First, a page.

I’m sitting here at my desk - when I should be writing this article - discussing with Twitter pals as to whether I should make another attempt at watching ITV’s Bridgerton which, half way through Episode One, I actually gave up on. From the huge response of God, yes, give it another go this very minute, I can only conclude the need for Romance - or, as lovely author Faye Keenan calls it, Crikey Moments – is as much on the agenda during these grim winter lockdown months as gin, the last of the Christmas cake and Aldi Salted Caramel ice cream.
Now, whether, after being locked up with your other half (as well as screen-zombied, home schooled, on the verge of feral, offspring) for almost a year is having you reaching out for the Bombay Sapphire rather than your stockings, suspenders and each other, let me remind you that St Valentine is about to come a-knocking and you need to be prepared.
It is said that Valentine, a Catholic priest, defied the order of the Emperor Claudius and married Christian couples in secret, thus allowing new husbands to escape conscription into the roman emperor’s army. Apparently, Claudius couldn’t get any conscripts for love nor money and, having a whole load of newly-married men put up their hands with, ‘Sorry, Guv, you know how it is, I can’t leave the wife’ was a big inconvenience to the emperor. Poor old Valentine who, in all honesty, was just trying to help Romance and Crikey Moments along their way, was beaten with sticks and stones and, when that didn’t work, lost his head (literally, not metaphorically) outside the Flaminian Gate in Rome.
So, I think, having the Man in Charge of Love lose his head in the name of romance, and it being an exceptionally strange year all round, maybe we should push the boat out and celebrate 2021 Valentine’s day as never before? We missed celebrating Christmas this year and, because on February 14th there won’t be the necessity to think about who we’re having and who we’re not having, as happened at Christmas (unless you’re into some kinky group sort of thing which is obviously your prerogative) to celebrate the festival of love and romance, I reckon we should totally go for it and celebrate in style with our other half.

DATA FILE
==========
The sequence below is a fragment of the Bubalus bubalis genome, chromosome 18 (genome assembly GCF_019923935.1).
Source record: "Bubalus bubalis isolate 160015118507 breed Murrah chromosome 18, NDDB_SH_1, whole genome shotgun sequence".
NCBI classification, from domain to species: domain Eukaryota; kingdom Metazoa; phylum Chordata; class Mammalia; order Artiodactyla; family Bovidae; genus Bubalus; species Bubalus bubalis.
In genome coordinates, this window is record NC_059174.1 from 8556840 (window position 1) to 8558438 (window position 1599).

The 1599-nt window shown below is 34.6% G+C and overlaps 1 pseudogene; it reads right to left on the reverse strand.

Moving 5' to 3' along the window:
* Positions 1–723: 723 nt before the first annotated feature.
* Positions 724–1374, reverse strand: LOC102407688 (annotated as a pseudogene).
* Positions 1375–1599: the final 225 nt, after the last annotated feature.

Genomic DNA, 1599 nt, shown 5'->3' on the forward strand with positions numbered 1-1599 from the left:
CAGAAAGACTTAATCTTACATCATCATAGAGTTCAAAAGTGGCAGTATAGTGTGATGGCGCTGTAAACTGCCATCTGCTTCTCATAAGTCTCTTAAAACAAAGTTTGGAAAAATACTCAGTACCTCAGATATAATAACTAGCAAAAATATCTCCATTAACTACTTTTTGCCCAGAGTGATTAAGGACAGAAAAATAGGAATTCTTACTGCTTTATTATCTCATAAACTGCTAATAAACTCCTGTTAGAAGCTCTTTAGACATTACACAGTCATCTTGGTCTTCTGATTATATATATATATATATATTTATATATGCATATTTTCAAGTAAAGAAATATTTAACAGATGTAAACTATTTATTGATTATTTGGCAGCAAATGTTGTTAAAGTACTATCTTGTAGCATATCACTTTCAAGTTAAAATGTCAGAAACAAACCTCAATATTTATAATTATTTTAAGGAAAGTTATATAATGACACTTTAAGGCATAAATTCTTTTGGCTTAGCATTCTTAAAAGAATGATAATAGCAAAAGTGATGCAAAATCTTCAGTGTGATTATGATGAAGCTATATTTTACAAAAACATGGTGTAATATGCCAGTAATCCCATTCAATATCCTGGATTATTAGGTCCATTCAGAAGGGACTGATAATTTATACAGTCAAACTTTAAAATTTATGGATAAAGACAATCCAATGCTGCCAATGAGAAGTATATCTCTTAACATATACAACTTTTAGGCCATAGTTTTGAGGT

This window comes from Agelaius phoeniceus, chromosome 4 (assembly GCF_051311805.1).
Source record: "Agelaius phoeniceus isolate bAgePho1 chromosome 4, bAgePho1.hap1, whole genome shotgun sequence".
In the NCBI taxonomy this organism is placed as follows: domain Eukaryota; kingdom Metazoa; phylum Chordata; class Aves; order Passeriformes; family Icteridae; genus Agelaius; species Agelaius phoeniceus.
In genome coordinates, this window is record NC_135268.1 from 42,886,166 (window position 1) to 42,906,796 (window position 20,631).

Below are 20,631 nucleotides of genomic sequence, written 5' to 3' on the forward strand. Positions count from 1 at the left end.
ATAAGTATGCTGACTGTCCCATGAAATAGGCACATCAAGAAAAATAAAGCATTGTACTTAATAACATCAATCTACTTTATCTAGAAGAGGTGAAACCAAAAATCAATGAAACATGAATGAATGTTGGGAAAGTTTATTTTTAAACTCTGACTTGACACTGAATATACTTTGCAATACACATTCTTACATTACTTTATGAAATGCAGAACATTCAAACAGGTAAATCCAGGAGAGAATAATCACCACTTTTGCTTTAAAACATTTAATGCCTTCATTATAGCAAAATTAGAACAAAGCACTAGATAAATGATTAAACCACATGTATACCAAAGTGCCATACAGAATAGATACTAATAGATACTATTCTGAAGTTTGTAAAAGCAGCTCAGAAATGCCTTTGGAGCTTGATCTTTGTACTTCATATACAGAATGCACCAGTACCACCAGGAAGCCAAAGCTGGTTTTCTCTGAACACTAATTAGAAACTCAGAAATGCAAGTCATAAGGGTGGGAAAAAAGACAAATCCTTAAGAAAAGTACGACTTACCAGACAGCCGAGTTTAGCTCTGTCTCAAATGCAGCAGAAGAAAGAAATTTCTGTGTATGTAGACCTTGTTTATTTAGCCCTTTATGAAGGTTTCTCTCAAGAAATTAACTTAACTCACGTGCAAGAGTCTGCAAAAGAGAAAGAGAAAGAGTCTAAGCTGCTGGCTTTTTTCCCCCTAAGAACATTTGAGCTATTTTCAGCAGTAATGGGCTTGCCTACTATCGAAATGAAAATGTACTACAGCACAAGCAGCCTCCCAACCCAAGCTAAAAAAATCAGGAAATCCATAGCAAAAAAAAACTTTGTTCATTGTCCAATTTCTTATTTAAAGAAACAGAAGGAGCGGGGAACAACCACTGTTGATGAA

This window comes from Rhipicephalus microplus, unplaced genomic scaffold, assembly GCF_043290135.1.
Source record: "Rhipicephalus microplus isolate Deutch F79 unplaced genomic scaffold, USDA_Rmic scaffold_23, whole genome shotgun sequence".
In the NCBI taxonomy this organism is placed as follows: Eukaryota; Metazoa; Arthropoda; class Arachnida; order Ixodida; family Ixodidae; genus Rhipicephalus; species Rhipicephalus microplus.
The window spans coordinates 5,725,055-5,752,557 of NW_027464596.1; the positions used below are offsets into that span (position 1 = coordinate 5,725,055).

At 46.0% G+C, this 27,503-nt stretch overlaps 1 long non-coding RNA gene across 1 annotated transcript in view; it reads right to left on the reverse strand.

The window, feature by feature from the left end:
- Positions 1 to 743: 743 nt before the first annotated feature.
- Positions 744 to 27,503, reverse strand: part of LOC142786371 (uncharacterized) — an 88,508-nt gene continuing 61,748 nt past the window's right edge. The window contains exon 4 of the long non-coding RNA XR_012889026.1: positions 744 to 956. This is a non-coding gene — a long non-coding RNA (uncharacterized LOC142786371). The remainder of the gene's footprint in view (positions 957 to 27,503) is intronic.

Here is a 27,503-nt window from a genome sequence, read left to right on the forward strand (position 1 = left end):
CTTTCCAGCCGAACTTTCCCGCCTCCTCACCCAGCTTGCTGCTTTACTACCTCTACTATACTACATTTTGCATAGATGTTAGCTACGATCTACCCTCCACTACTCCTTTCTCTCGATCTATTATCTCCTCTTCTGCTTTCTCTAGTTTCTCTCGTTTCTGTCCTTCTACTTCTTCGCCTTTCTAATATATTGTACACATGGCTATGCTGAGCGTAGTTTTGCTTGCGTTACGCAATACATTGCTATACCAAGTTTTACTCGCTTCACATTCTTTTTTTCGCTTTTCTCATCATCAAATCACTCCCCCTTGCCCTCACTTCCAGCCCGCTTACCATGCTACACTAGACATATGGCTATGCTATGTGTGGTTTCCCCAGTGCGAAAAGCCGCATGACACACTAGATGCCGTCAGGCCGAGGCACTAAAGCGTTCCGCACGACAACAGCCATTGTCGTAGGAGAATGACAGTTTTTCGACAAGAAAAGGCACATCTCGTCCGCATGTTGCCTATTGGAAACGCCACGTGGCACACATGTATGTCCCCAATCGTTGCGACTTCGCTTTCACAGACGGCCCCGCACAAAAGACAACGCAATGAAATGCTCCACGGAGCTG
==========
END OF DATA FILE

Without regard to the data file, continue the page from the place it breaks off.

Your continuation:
If you’re at home tout seul with no one to send flowers and cards to, as well as the discarding of the greying M and S pants and bra for, then love yourself. It’s your special day: have flowers and your favourite food and shell out on that expensive La Perla/Lepel underwear you’ve always wanted but never imagined actually buying. Appreciate having the TV control to yourself, a bed big enough to spread out in with no cold feet, scratching or snoring to contend with on this special night. And watch a fabulously romantic film: I watched Charlotte Gray last night and while there are obviously dark undertones to any WW2 set film, the romance absolutely sizzles.
Obviously, the most important thing on Valentine’s Day is the actual card, which was probably instituted long before the over-commercialised necessity for chocolates, flowers and sexy underwear was even conceived. The card is the thing. Totally up to you if you choose to go down the slushy/romantic versus the cartoon/funny card: after all, you know the recipient. Or maybe you don’t. Which, I suppose, adds a bit of excitement to the whole thing (much needed, I’m sure you’ll agree, after the year we’ve just had.) Whichever card you go for, think carefully what goes inside. My friend Clare, married to a much younger Swedish man, opened her first Valentine card from him which he’d signed “To my favourite wife, Clare, from your husband, Ulf Johannson.” She laughed so much – as do we, every time she repeats it – the moment for romance was gone. I don’t think Ulf ever quite got the idea of romance: the following year he wooed Clare with, “you have the most beautiful breasts” but unfortunately spoiled it by adding, “even though they’re hanging around for the last thirty years.” I have to report he is now back in Sweden – where, perhaps, sex to keep warm is more of a priority than romance - with another woman.
So, this coming Valentine’s day, the first (and please, God, the last) we’ve spent in Lockdown, ease the tedium of pulling on those sweatpants yet again in Lockdown Land by pulling out all the stops instead. Don those new leather trousers and thigh-high boots you stroke every time you open the wardrobe, but which you are leaving for the day Boris announces freedom. Life’s too short to stuff a mushroom – or some such homily.
We all want reciprocation from a knight in shining armour. Just make sure you don’t end up with a pillock in tarnished tinfoil instead.
Sing Me A Secret by Julie Houston is out now in paperback.